Hyett's other key issue is sustainable design. He is particularly concerned that, unlike architects, QSs and estate managers have not fully embraced the importance of sustainability as part of their courses.

He also has a mission to use education as the springboard for encouraging ethnic minorities into architecture. "We have had phenomenal contributions from ethnic minorities in music, fashion, dance and sport. We don't see it in buildings because they are underrepresented," he says.

"What we have to do is recognise the importance in our cosmopolitan community of finding new cultural expression through architecture." As for the RIBA itself, he plans nothing more than tweaks to its operations. "I don't think the members have the stomach for big changes," he says. The only significant move is to hold regional meetings to fend off accusations that the institution is London-centric. He would also like these meetings to be attended by a representative of the Society of Black Architects.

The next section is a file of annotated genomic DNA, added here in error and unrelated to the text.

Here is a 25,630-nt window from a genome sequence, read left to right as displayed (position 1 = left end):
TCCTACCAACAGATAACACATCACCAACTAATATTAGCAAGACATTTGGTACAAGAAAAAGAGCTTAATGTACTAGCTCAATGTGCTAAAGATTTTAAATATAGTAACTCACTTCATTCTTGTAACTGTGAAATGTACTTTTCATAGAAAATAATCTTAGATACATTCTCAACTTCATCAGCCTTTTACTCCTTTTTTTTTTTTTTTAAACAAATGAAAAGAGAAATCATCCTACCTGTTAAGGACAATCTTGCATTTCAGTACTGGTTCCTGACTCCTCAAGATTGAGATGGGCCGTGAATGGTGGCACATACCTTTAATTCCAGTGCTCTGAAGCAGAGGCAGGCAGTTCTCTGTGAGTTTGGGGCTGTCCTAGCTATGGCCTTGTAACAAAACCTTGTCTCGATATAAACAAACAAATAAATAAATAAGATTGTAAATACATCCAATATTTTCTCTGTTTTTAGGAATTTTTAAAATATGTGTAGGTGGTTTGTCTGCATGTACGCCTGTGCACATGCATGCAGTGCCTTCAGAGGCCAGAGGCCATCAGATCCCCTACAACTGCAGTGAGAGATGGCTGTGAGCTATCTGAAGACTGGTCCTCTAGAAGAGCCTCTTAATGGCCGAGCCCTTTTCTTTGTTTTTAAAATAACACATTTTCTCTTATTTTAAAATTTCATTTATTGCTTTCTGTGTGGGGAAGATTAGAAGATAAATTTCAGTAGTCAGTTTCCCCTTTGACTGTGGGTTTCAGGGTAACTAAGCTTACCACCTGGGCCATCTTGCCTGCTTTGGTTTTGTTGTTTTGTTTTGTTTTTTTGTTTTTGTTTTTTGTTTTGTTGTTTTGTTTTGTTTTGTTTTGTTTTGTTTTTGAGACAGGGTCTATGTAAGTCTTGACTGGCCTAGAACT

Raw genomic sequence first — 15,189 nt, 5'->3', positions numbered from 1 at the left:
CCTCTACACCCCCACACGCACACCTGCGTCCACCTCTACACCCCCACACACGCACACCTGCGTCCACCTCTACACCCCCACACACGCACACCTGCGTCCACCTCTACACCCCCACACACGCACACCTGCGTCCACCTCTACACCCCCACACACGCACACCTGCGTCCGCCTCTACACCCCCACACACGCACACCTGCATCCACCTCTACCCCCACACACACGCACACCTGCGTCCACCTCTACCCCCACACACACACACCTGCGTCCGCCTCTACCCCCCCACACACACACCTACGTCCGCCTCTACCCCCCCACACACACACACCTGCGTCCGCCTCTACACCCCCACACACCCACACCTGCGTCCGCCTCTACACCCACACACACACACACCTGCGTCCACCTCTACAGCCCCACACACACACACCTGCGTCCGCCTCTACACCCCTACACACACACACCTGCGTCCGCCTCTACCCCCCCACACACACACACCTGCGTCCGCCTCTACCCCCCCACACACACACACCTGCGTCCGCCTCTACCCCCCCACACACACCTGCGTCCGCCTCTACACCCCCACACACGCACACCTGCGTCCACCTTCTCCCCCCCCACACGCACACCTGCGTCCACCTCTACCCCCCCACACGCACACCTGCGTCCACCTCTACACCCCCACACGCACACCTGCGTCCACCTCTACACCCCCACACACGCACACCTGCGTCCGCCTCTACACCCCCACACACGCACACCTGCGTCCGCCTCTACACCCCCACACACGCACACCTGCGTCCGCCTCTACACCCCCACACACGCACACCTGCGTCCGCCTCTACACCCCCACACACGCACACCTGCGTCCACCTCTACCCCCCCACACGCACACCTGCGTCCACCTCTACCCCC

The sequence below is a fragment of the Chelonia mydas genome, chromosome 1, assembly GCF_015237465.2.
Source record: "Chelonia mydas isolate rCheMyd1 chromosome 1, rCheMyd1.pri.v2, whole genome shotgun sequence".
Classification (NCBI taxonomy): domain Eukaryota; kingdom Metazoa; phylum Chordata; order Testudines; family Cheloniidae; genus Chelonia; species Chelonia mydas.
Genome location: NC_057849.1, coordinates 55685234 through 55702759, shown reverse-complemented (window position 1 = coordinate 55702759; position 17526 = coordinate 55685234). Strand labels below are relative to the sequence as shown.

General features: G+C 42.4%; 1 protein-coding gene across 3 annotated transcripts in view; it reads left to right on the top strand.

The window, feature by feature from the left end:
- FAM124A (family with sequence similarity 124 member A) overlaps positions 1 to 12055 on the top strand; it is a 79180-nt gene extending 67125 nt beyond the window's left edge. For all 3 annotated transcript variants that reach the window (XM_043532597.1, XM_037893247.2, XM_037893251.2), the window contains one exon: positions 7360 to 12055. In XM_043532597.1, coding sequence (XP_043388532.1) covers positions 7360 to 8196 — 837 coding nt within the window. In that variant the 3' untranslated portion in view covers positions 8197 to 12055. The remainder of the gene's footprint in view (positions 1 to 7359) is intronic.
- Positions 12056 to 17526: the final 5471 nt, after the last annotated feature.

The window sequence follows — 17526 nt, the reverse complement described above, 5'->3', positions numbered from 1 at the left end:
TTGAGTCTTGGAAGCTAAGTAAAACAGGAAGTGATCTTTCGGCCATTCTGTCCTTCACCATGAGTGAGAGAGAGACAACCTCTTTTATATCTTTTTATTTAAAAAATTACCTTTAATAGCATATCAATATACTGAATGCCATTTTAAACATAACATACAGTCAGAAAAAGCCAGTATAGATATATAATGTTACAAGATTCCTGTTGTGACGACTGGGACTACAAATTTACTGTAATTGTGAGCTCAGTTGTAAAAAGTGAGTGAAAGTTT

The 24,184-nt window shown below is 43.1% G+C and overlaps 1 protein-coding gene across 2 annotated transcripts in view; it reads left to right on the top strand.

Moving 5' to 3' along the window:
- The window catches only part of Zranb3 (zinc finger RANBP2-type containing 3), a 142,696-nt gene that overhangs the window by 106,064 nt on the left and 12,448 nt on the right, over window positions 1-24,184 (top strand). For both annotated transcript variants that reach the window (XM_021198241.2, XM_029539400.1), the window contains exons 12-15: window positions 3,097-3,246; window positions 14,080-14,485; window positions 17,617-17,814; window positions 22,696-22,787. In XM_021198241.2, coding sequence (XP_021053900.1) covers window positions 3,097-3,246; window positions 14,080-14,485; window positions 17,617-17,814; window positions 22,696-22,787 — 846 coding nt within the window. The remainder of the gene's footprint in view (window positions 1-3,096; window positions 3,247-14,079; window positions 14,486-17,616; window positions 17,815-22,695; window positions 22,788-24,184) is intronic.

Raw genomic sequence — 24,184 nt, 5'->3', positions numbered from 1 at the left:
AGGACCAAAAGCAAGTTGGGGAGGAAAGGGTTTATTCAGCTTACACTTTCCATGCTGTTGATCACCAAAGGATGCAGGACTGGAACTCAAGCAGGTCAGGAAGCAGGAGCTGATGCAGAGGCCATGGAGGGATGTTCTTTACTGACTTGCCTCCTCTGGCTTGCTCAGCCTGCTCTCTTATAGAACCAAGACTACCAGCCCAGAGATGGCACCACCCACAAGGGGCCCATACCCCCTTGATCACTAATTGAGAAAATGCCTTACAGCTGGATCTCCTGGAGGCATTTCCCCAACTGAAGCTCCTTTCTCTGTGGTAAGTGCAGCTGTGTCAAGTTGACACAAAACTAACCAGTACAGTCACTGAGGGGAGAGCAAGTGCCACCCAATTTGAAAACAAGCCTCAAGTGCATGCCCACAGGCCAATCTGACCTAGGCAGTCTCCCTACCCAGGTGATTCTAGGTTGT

There will be no changes to the RIBA election system, despite backbiting, letters to the AJ and the scraps at council meetings that characterised the run-up to the vote. Hyett describes the process as "not entirely pleasant" but stands by his view that former director-general Alex Reid was not a suitable candidate because he is not a practising architect. However there are no hard feelings: he and Reid have a supper date in the near future.

Personal effects

Who’s who in your family?
I married my childhood sweetheart Sue on 1 April 1976. A number of guests did not turn up because they thought it was an April’s Fool. We have three sons: James, 18; Ben, 17; and Peter 14. What car do you drive?
The family car is a Citroën Synergie, one of those people carriers. What is your favourite film?
Lawrence of Arabia. I can remember bunking off school to see it. Who are your favourite architects?
Carlo Scarpa, Allies and Morrison and Chris Wilkinson. Which is your favourite city?
Paris. It straddles the river both culturally and politically.